The duodenal periampullary diverticulum, also known as the duodenal peripapillary diverticulum, is a congenital disease characterized by a bag-like structure composed of the duodenal mucosa, submucosa and muscularis mucosae. A herniation-shaped structure in which the muscular layer protrudes out of the intestinal lumen, usually within 2-3 cm of the nipple. In the past, the diagnosis of PAD mainly relied on the upper gastrointestinal barium meal and intraoperative findings, and the diagnosis rate was <1%. In recent years, with the popularization and promotion of ERCP, the diagnosis rate of PAD has increased significantly. In recent years, the detection rate of PAD in ERCP patients is 9%-32%, and it is more common in the elderly population, and it is rare in people less than 40 years old, and its incidence increases with age. PAD can affect common bile duct bile excretion and is an important factor affecting the occurrence of common bile duct stones.
Papillary stone incarceration is an emergency in hepatobiliary surgery, which can lead to complete obstruction of the outflow tract of the bile and pancreatic ducts, obstruction of bile and pancreatic juice discharge, and increased pressure in the bile and pancreatic ducts, resulting in acute cholangitis, acute pancreatitis, and even acute Serious complications such as suppurative obstructive cholangitis and severe acute pancreatitis. Before the advent of therapeutic endoscopic techniques, the calculi in the nipple were removed by surgical means, but surgery was performed on severe patients such as acute suppurative obstructive cholangitis, and the mortality and complication rates of surgical treatment were high. For patients with poor general condition who cannot tolerate long-term surgery, T-tube biliary drainage should be performed first. After the condition is stable, choledochoscopy can be used to remove stones through the T-tube sinus. Sometimes repeated stone removal or reoperation is required, or even papilloplasty. For incarcerated stones in the nipple, even if choledochoscopy is used in surgical ERCP, it is still very difficult to successfully remove the stones. In addition, long-term stone impaction compression will cause chronic inflammation and fibrosis of the nipple and adjacent bile ducts and pancreatic ducts, resulting in nipple stenosis, making ERCP intubation difficult.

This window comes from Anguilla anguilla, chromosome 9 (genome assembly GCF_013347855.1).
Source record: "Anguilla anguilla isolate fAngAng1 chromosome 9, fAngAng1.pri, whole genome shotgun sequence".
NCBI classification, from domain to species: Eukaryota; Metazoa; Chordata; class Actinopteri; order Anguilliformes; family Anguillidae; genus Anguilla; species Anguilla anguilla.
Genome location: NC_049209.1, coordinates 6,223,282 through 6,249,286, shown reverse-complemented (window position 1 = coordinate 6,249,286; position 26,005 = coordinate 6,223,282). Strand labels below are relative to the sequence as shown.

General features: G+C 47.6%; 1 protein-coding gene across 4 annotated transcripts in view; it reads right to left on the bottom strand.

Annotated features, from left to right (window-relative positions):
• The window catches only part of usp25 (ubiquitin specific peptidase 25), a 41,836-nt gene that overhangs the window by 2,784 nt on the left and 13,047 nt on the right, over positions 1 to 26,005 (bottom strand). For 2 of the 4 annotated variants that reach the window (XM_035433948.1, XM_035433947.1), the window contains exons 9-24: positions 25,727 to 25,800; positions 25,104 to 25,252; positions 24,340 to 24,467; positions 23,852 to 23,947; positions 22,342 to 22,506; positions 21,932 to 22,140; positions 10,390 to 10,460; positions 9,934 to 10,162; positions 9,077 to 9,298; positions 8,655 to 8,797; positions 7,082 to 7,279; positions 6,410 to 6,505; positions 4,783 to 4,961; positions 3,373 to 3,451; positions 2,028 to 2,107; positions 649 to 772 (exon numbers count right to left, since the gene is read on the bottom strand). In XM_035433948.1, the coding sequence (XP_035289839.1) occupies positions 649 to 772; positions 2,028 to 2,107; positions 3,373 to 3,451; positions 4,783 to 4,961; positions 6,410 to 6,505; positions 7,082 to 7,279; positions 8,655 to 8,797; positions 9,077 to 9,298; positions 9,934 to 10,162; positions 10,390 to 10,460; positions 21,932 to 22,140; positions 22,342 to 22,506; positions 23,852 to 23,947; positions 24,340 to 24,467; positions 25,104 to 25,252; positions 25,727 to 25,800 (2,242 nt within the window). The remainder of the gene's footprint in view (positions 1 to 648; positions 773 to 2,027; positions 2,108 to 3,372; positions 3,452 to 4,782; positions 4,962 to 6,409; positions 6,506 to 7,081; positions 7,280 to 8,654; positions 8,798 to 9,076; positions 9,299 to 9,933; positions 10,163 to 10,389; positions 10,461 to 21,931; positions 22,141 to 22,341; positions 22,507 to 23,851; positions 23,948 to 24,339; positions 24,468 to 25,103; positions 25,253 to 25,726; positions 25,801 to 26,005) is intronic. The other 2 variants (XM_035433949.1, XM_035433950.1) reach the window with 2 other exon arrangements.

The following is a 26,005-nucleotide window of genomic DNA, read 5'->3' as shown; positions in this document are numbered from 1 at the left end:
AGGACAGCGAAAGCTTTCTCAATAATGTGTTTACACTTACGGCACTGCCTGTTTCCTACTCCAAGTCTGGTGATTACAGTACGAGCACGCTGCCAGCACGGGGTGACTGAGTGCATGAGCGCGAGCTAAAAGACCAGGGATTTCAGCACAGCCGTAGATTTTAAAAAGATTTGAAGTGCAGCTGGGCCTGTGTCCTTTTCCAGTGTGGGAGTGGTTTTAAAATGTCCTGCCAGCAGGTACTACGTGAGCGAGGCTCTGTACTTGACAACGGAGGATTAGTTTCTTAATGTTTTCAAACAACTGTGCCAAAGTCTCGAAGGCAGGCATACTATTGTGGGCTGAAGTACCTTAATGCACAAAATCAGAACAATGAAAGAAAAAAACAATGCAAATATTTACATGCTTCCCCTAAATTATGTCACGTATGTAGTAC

The causes of papillary sphincter stenosis are divided into benign etiology and malignant etiology, and a small number of primary papillary stenosis have unknown causes. Benign strictures of the duodenal papilla are classified into two types: muscular stenosis and muscular dyskinesia. About 60% of benign stenoses are due to structural abnormalities of the sphincter. Pathology shows inflammation, muscle hypertrophy, fibrosis, or endometriosis. The remaining 40% have no structural abnormalities, which are considered to be caused by damage to the important nerves that innervate the sphincter. , but the etiology of most patients is still unknown. Benign causes of duodenal papillary stenosis have been proven to include iatrogenic injury, acute and chronic pancreatitis, choledocholithiasis, primary sclerosing cholangitis, associated sclerosing cholangitis, bile duct anastomotic stricture, bile duct After surgery, incision scar stenosis, recurrent suppurative cholangitis, syndrome, acquired immunodeficiency syndrome biliary tract disease, sphincter dysfunction, etc., lead to bile duct fibrous tissue hyperplasia, scar contracture, and secondary stenosis. Among them, iatrogenic injury is the most common.
In the case of combined nipple stenosis, methods such as double guide wire method and straightening of the mirror body method can be tried. If there is still no successful intubation, nipple pre-incision can be considered. However, it should be noted that in principle, needle-shaped knife pre-incision is not recommended for diagnostic ERCP surgery. Before pre-incision, the patient's tolerance must be carefully considered, the risk of complications such as perforation, bleeding, and pancreatitis, and the ability to withstand remedial measures such as surgery, etc., before deciding whether to perform pre-incision. In particular, caution should be exercised in patients with insignificant dilation of the common bile duct. The prerequisite for successful intubation is that the bile duct has continuity and the guide wire can pass through the stenosis.